Where to recycle everything in Chicago. Here’s how to get rid of all the packaging and detritus from the holidays. Here’s a great Cheat Sheet I found and thought I’d share. Good luck.
This is also helpful if you’re new to the area, having a big clear out or are thinking about stepping up your recycling game. Test your knowledge of Chicago recycling rules here.
- Put CAPS ON plastic bottles before recycling, if possible. Squeeze a little air out before twisting caps on – to ensure they don’t pop off under pressure.
- Got Yard Waste? Request your free pick-up by calling 311 or using the 311 app.
- Recycling electronics reclaims precious resources like gold, silver and copper and keeps toxins out of the environment. Plus it’s the law. Recycle your old electronics here.
- Paper gift bags that aren’t metallic are recyclable, if you use this trick: Remove the handles first and toss those in the trash.
- Envelopes with plastic windows go in recycling.
- Wet or dry, clean or dirty – napkins, tissues, and paper towels go in the trash because the fibers are too short for recycling.
- Polystyrene/Styrofoam products are not recyclable curbside. This includes cups, plates, packing peanuts, foam blocks and coolers.
- Potato chips bags are not recyclable because they’re a mix of plastic and foil that can’t be separated at the sorting facility.
- Greasy or food crusted cardboard (ie pizza boxes), and paper, goes in the trash. But don’t toss the whole thing, tear off the greasy parts and recycle the rest.
- All cartons including milk, juice, broth, wine, ice cream, and soup cartons are recyclable curbside.
- Disposable coffee cups (ie Starbucks) are not recyclable because they have a plastic lining that can’t be separated at the recycling facility. Switching to a reusable cup even once a day can save 5 trees over 10 years.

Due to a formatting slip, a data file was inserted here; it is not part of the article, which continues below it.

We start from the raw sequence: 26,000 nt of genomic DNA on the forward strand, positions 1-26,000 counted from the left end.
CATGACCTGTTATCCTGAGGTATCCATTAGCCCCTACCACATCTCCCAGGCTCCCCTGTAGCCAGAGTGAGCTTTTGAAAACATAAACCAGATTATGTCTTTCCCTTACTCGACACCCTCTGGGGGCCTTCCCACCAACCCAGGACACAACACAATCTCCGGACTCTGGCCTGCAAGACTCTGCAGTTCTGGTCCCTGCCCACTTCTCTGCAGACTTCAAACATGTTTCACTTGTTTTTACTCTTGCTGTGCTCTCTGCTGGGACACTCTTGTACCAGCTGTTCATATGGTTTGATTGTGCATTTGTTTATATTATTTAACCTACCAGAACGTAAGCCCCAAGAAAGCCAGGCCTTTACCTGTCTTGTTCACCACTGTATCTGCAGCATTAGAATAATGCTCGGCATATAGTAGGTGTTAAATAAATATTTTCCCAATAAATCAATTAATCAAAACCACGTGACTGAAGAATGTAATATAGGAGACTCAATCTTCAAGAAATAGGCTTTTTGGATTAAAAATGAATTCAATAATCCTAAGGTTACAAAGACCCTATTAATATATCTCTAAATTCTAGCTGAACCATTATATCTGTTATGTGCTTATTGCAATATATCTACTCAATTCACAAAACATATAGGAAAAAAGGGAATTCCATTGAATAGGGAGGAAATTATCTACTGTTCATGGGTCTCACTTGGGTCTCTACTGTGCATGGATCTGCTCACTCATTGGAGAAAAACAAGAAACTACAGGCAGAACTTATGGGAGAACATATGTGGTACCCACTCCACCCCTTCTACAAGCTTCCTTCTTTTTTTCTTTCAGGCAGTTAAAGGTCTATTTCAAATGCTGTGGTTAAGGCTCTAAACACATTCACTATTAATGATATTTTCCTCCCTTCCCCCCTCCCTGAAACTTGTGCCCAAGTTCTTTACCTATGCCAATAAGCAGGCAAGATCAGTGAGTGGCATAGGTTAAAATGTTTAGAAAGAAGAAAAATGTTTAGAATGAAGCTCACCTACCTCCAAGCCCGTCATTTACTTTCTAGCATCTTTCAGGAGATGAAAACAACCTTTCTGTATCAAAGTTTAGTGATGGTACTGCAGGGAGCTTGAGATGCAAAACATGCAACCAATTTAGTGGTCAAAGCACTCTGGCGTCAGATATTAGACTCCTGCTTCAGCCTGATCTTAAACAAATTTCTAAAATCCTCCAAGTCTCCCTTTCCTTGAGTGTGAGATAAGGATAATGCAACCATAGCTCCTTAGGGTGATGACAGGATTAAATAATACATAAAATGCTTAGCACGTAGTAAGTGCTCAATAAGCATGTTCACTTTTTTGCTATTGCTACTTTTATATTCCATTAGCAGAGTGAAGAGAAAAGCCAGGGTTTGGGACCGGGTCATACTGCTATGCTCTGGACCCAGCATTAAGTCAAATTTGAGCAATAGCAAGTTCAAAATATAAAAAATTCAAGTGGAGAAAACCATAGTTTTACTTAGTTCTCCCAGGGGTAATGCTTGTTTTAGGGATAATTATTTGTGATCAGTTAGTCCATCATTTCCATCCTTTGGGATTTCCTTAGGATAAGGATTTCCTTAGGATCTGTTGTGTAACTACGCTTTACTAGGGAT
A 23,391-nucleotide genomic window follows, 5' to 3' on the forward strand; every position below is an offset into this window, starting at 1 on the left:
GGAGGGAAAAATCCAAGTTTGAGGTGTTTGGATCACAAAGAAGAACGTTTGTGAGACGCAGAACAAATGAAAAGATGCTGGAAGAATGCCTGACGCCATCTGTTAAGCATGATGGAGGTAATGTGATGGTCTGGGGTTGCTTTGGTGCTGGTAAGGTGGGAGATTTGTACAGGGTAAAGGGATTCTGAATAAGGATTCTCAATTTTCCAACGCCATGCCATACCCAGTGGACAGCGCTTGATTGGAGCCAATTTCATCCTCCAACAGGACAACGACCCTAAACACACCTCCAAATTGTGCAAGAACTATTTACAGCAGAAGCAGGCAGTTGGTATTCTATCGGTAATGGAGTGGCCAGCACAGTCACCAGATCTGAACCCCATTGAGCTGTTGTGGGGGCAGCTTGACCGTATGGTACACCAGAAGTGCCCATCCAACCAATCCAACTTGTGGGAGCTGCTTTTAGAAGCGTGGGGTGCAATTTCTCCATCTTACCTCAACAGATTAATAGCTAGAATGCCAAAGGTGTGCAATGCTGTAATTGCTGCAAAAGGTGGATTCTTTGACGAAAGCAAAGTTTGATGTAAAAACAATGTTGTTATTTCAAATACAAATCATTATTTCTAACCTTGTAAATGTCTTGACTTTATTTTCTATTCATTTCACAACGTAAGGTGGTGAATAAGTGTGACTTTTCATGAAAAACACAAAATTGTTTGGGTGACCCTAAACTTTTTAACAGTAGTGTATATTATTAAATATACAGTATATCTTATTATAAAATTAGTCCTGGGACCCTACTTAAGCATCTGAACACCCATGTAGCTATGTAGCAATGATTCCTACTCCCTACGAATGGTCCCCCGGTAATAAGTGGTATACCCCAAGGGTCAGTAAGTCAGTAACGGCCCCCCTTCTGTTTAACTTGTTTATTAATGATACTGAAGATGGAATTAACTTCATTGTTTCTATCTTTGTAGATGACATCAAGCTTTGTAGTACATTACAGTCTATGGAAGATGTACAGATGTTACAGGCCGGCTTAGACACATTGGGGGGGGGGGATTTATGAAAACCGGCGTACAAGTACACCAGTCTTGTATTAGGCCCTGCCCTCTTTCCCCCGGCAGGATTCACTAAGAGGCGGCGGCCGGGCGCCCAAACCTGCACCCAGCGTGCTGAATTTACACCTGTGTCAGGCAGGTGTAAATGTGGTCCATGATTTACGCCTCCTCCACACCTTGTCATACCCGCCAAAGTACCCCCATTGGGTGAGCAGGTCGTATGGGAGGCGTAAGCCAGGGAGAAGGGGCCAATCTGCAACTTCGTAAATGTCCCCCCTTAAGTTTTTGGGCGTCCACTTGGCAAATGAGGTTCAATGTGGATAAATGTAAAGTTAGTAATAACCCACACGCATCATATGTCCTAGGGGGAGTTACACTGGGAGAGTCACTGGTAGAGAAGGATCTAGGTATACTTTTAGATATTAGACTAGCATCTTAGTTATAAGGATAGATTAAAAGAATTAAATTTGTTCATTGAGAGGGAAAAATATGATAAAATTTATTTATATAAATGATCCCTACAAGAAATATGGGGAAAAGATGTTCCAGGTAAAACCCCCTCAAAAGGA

- All plastic bottles, as long as they’re empty, are recyclable. This includes bottles in the kitchen, bathroom and cleaning closet too! Discard nozzles or pumps (because of the metal), leave plastic caps on.
- Recyclables do not need to be spotless, they just need to be empty. Usually a good swish of water or scrape of the spatula will do. Or wipe out the residue with a used napkin.
- Any liquid, including rain water, shortens paper’s fibers making it less valuable for recycling. That’s why it’s so important that recyclables are dry and that the cart lid is closed, so they stay dry.
- The plastic wrap needs to be removed before the newspaper can be recycled. Plastic wrap, film, and bags, are not recyclable curbside but can be recycled at most grocery stores.
- You can’t recycle shredded paper. It gets stuck in the recycling equipment.
Things you cannot recycle (If you put them in your blue bin the whole bin will end up in the trash):
- Plastic bags Don’t bag your recycling.
- Shredded paper
- Pizza boxes Put the entire box in the garbage or tear off the greasy part before recycling.
- Styrofoam, No. 6 plastic
- Coffee cups
- Electronics — yep, they’re made of metals and plastics; nope, not recyclable.
- Potato chip and other snack bags
- Toys and other odd-shaped plastics like laundry baskets.
- Garden hoses, cables, cords, Christmas tree lights.
The City of Chicago’s Blue Cart Recycling and Drop-Off Centers accept many types of materials. For items that the City cannot collect, residents may contact other organizations and businesses dedicated to recycling. The directory below provides an alphabetized database of common household materials and where they can be recycled.
Each page includes the following information:
- What materials can be recycled?
- Is this material accepted in Blue Cart or Drop-Off? City of Chicago Recycling Drop-Off Center
- Is there another alternate recycling location?
- Recycling Location Address, Phone, and Website
- Details / Restrictions for the Location
If you find outdated information or cannot locate a material in this directory, please submit corrections or inquiries to StreetsAndSan@cityofchicago.org
Here are other third party recycling options:
Best Buy – This website allows you to search by state. Some items they accept are electronics, rechargeable batteries and CD’s. You should check the specific item as there are restrictions.
City of Chicago Family Hazardous Drop-off Facility, 1150 N. Branch Street, (two blocks east of Kennedy Expressway at Division Street. This facility accepts hazardous waste materials, such as electronics, paint, batteries and oil.
City Farm Chicago – City Farm converts unused city land into urban farms. They operate community drop-off sites and recycling services throughout the city.
ComEd – ComEd will pick up your old, working fridge or freezer for FREE, recycle it in an environmentally responsible way, plus send you $50.
Earth 911 – This site has a search feature by item and location.
Free Cycle – Sharing site where you can “offer” things you want to give away or place a “wanted” for things you’re looking for.
Whole Foods – Items they accept:
Donate to charity – only donate things that charities can use. The charity has to pay to dispose of unsaleable items.